All of the steps below are based on a 60 stitch pattern. You would add or subtract one stitch per needle for a 64 or 56 stitch pattern. I will be referring to the Needles as N1, N2, N3 and so on.
Using two of your DPN needles, cast on 15 stitches onto N1. I use a long-tail cast on, but you can use any cast on that you are comfortable with. Right now it looks like normal knitting. You have two needles and all your stitches are being created on the left-hand needle. Once you have 15 stitches though you need to move onto N2. This is where things used to come unstuck for me. You need to continue on with creating new stitches, using the same yarn, but on a new needle. Pick up a new needle and cast on 15 stitches onto N2. You now have 30 stitches across 2 needles. Keep going until you have 15 stitches on 4 different needles.
You can cast on more than 15 stitches on N1. I often cast on 20 or 25 and then just slip the correct number of stitches across to N2 and continue on. If your DPNs are long enough you may want to cast all the stitches onto N1 and then slip them across the other needles until you have the correct number on each needle.
Carefully lay your needles into a square, making sure that all stitches are facing the same way and the yarn has not twisted over. N4 should be touching N1. We are joining our stitches in the round, just we would if we were using circular needles. The big difference is that it looks like a square rather than a round, but I promise you – it will knit a lovely round sock! Magic!
Once you have joined your square you are ready to start knitting your sock.
We’ll be looking at different sock tops in the next part of this series.
For the beginning of this series please click here: https://kororaknits.ca/2020/08/how-to-make-a-sock-part-1/
Nutmeg had her test today – It was fine, she was very displeased, but was feeling wretched as well. I think this is the only time ever where I have been pleased to hear that it is most likely Strep throat. So now we have lots of ice-cream and are at home and relaxing. The main lesson I learnt was that this is going to happen every time someone in the house gets sick. Normally we’d do the fluids, stay in bed, and get better. Now we have to get an appointment, get to the appointment, with masks, gloves and anything else you need to ensure other people’s safety. Then we wait for results. It is going to be really hard on the health care providers but also on families.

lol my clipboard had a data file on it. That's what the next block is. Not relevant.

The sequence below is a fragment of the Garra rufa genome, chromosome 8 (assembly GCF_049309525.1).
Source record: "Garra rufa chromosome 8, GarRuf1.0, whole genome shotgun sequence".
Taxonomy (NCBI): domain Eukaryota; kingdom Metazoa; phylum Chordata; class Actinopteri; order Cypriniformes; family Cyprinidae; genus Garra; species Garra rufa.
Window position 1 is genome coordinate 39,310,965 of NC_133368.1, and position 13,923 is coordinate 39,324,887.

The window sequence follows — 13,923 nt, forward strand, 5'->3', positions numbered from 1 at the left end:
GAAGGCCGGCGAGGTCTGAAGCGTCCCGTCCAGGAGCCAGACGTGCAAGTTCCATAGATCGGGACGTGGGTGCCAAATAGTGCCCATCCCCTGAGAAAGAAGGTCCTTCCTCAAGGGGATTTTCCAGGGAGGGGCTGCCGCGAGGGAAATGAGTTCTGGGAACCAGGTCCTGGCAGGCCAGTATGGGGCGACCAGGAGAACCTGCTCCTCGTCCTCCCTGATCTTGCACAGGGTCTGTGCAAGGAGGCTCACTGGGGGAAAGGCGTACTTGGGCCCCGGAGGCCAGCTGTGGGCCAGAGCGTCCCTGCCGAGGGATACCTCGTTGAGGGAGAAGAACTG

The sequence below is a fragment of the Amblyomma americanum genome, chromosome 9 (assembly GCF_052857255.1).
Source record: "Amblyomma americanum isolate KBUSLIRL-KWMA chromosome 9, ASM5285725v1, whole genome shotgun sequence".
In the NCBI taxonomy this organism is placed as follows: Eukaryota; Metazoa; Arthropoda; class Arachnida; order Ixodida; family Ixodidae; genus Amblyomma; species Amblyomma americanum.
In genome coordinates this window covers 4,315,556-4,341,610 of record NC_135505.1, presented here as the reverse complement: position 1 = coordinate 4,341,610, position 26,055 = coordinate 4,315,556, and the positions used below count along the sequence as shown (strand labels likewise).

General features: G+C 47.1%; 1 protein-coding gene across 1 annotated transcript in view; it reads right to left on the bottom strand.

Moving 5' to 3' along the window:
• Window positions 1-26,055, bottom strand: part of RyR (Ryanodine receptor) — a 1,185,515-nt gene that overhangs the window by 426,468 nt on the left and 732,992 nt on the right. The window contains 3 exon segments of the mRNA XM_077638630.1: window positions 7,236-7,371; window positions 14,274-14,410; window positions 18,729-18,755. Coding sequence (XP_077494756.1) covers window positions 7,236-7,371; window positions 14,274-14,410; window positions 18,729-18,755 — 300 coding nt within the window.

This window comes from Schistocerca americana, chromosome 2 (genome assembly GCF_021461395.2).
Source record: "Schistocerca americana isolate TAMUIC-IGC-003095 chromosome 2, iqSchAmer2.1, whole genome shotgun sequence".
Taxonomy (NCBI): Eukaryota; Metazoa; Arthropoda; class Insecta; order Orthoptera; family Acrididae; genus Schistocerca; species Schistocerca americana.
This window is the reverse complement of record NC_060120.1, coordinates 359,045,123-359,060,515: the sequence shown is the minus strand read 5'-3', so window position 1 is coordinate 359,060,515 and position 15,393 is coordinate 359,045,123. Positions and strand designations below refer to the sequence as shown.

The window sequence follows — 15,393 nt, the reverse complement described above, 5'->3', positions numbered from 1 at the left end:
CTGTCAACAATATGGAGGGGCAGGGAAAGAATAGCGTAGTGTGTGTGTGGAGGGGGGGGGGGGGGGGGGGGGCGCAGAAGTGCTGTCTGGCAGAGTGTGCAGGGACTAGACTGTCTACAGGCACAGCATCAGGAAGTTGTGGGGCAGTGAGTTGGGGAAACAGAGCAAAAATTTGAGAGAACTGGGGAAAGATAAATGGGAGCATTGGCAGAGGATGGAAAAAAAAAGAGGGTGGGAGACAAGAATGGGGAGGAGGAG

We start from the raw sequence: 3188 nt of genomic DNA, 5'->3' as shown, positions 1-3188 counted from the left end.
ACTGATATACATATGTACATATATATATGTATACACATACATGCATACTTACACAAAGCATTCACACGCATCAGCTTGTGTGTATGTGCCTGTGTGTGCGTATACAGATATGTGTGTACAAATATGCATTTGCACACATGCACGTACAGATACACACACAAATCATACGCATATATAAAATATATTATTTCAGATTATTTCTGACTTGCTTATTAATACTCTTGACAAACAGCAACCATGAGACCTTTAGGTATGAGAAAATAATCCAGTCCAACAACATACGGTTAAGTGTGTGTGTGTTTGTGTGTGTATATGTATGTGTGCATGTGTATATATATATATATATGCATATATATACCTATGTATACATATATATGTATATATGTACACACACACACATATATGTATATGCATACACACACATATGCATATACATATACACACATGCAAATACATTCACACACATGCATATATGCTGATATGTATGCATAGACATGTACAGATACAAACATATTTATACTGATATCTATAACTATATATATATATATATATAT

On a brighter note, I was hugely impressed with BC health. They were amazingly helpful and it was great how fast I was able to get Nutmeg her test and that the results will turn around within 72 hours.
Picture is one that Nutmeg did over the summer to celebrate my new ventures. It’s a very happy penguin!
We are off for our first COVID tests today. Nutmeg got ill after attending a summer camp – which was great and they took lots of precautions – and it probably isn’t even COVID. But wow, dealing with a simple childhood illness, fever, sore throat, nausea etc. is really different in a pandemic. We need to get a test to make sure if it is COVID the camp is fully informed. We need to isolate her and be careful around her ourselves so we don’t get sick. Easier said than done. Also, she is scared now, we’ve been very reassuring but they know that we are hunkered down at home hiding from this disease and now she feels like she made a mistake by getting sick. It’s tough.
I was already feeling mixed emotions about going back to school but now I realize every little sniffle and illness that races through our school and our friend’s schools are going to really be a lot of work and isolating and time off for everyone.
So it has been a couple of days of realizing how much things will change/have changed in terms of how we deal with the ‘normal’ illnesses.
I used to be very scared of socks. I liked flat knitting – I loved blankets or rectangular shawls. Then I discovered knitting in the round. Loved it – no purl stitch – wonderful. But socks were still my fear. The number of needles, the tiny size of the needles, how do you do a heel and so on and so on. It was all very intimidating and so I was sure I was never going to be a sock person. But socks should be demystified. They are easy!!! They are fast to knit. You get just the comfiest thing you can have on your feet. They may be the best thing you can knit. After a facecloth I think they make a great starter project where you can get real pride from finishing a pair of socks and wiggling your toes in them once completed.
But many sock patterns really do require a lot of knitting knowledge to decipher and you think you need specialized equipment so they are off-putting. So here is a series on how to make a sock, with common pitfalls and ways you can adapt nearly any pattern you want.